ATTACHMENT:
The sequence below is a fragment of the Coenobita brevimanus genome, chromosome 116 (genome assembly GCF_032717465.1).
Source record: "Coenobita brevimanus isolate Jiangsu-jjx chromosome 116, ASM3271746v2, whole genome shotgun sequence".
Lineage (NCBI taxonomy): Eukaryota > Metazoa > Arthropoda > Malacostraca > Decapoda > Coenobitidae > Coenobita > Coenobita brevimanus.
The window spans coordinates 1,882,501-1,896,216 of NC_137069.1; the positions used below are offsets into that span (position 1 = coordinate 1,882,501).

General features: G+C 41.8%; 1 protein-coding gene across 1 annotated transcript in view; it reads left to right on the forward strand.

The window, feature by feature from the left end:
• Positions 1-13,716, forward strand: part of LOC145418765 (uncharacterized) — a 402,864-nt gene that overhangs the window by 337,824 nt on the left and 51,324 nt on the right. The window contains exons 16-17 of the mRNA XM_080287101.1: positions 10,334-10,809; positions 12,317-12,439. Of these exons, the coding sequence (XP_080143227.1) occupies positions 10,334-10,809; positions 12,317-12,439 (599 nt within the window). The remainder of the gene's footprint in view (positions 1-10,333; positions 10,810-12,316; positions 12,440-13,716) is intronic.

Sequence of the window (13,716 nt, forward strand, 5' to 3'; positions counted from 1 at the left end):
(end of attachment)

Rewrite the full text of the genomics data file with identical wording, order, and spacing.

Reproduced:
The sequence below is a fragment of the Coenobita brevimanus genome, chromosome 116 (genome assembly GCF_032717465.1).
Source record: "Coenobita brevimanus isolate Jiangsu-jjx chromosome 116, ASM3271746v2, whole genome shotgun sequence".
Lineage (NCBI taxonomy): Eukaryota > Metazoa > Arthropoda > Malacostraca > Decapoda > Coenobitidae > Coenobita > Coenobita brevimanus.
The window spans coordinates 1,882,501-1,896,216 of NC_137069.1; the positions used below are offsets into that span (position 1 = coordinate 1,882,501).

General features: G+C 41.8%; 1 protein-coding gene across 1 annotated transcript in view; it reads left to right on the forward strand.

The window, feature by feature from the left end:
• Positions 1-13,716, forward strand: part of LOC145418765 (uncharacterized) — a 402,864-nt gene that overhangs the window by 337,824 nt on the left and 51,324 nt on the right. The window contains exons 16-17 of the mRNA XM_080287101.1: positions 10,334-10,809; positions 12,317-12,439. Of these exons, the coding sequence (XP_080143227.1) occupies positions 10,334-10,809; positions 12,317-12,439 (599 nt within the window). The remainder of the gene's footprint in view (positions 1-10,333; positions 10,810-12,316; positions 12,440-13,716) is intronic.

Sequence of the window (13,716 nt, forward strand, 5' to 3'; positions counted from 1 at the left end):